Consequences of Project Delay
Delay in government services
One of the significant consequences of project overruns is that they delay government services. Alsuliman (2019) explains that many countries struggle with maintaining a healthy relationship between the government and the public due to issues such as construction project overruns. In Saudi Arabia, the responsibility of establishing more university campuses lies on the government. Therefore, project overruns are generally blamed on the government, which in this case, are the owners of the project. From the owners perspective, however, several things can enhance the delay of government projects. For instance, as mentioned previously, the fact that international consultants are expensive than local ones pushes the government to use local consultants who are less experienced in the sector. Arguably, this gives the government two choices. The first choice is to ensure that the selected low bidders are qualified to not only deliver on the campuses design but also do it in time. Secondly, the government has to provide more time than expected to ensure that the less exposed local consultants finish the project. It is important to note that a delay in government projects is more of a public relations concern than a sectoral problem. With 70% of government construction projects already stalling, the patience of the general public has already been tested. All construction must work to avoid unnecessary government bureaucracies in order for them to be delivered on time. Arguably, the delay in the construction of the new campuses also leads to delay in other government services. Specifically, there is a delay in the provision of quality and affordable higher education that the new campuses are supposed to offer. The failure to complete infrastructure projects on time, thus, has a negative trickle-down effect on many government projects and services.
Affects policy development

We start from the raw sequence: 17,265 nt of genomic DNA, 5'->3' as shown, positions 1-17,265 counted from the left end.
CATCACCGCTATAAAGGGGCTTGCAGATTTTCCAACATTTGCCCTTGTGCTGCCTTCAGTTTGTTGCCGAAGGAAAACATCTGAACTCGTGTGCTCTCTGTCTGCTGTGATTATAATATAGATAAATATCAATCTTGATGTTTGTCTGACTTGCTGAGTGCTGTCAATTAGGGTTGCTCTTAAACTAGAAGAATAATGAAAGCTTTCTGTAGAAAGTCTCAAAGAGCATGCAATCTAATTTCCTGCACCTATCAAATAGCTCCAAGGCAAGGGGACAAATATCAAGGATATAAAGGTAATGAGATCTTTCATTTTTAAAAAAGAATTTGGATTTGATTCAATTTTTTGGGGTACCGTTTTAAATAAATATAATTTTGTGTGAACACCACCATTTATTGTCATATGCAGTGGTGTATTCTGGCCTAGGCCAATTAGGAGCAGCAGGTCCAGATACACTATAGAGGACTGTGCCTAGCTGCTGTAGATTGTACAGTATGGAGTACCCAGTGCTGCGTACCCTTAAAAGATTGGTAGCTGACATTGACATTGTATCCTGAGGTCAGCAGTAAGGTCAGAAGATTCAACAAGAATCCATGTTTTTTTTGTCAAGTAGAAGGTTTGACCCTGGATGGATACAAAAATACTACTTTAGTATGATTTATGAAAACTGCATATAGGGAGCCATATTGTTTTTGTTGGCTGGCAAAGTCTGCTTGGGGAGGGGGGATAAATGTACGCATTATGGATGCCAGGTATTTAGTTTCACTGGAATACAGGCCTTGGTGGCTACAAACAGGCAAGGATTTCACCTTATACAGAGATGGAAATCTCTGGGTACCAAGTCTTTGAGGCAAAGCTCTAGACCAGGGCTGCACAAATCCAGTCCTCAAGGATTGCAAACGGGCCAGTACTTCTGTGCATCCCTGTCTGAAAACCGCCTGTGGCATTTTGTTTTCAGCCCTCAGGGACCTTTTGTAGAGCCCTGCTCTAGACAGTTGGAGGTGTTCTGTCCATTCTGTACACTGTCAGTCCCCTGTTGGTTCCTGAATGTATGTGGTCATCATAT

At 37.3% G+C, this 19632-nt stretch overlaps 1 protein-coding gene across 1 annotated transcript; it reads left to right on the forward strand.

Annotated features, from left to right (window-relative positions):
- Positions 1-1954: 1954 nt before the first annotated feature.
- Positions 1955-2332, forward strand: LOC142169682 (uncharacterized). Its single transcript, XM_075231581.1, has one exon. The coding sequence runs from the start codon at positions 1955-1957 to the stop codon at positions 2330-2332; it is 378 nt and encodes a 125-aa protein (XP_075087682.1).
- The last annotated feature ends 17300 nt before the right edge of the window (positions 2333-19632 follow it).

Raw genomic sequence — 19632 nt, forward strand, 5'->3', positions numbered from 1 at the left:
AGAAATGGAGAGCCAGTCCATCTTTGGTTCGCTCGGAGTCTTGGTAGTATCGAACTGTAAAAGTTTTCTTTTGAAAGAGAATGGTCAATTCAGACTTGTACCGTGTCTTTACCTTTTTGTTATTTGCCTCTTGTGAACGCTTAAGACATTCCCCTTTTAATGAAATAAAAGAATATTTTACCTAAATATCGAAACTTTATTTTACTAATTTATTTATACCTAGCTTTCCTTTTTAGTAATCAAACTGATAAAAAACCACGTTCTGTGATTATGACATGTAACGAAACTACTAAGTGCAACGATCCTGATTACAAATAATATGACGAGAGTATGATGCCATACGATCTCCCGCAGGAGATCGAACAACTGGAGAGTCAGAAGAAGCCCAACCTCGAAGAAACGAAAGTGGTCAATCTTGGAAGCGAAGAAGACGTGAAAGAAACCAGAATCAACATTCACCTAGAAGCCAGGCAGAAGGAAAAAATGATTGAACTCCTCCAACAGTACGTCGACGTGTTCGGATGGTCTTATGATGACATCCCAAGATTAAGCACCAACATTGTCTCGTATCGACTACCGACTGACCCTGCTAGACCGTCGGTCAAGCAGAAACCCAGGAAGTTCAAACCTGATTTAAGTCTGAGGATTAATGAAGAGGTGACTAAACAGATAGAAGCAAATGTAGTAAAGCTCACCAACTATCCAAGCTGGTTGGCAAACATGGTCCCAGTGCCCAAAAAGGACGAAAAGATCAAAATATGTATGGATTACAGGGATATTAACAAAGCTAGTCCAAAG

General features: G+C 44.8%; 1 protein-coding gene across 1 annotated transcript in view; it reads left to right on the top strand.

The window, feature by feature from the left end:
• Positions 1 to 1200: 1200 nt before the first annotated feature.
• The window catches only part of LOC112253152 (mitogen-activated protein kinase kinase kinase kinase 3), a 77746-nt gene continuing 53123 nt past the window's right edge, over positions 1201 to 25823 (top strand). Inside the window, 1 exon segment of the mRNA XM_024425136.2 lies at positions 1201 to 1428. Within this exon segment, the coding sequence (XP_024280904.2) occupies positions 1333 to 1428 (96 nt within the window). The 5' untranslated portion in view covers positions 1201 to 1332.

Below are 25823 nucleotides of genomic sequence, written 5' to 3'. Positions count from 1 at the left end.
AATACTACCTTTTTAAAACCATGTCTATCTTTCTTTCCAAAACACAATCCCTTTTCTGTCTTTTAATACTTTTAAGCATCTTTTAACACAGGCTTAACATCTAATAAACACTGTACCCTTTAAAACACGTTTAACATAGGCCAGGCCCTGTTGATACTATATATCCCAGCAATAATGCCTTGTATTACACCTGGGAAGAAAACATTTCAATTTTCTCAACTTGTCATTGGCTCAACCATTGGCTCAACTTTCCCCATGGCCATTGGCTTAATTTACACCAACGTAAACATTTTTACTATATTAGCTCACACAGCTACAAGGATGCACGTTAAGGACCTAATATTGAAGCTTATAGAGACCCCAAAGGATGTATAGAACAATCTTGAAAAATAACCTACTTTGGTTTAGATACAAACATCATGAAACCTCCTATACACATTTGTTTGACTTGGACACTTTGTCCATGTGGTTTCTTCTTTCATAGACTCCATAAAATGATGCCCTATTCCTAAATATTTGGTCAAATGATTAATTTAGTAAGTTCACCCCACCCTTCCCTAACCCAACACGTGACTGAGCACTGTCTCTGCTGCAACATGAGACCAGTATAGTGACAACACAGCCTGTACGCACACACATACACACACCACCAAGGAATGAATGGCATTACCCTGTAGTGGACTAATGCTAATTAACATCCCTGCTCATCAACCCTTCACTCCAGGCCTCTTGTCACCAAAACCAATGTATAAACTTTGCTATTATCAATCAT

Policy development is also affected when construction projects are overrun. As mentioned earlier, Saudi Arabia does not have any official construction laws that contractors and consultants can use. The lack of laws to guide the sector has so far worked to the advantage of the owner. This is since the responsible department or office for the specific construction gets full autonomy in how the project will be handled (Hassanain et al. 2019). On the other hand, the consultant and the contractors do not have any official laws that they can use to keep the owners expectations in check. One of the dangers of such an arrangement is that the owner is free to change the initial terms based on the flexibility of the contract signed. Arguably, the rate of project overruns is so high in Saudi Arabia that it has affected policy development positively and negatively. Positively, more people are calling onto the government to have customary laws that guide the industry. The pressure to enhance policy development in the sector is from both the public and the international community that is also trying to break into the market in the construction sector. On the other hand, it is harmful as the same government does not want to lose all control of the industry, thus, has been diverting the attention for policy change to other matters (Hassanain et al. 2018). Shrivas and Singla (2020) agree that the growth of the economy and the role of globalization will eventually force the government to put the required laws and regulations in place. Its advantage is that it will also enhance the governments ability to deliver on its promises on time.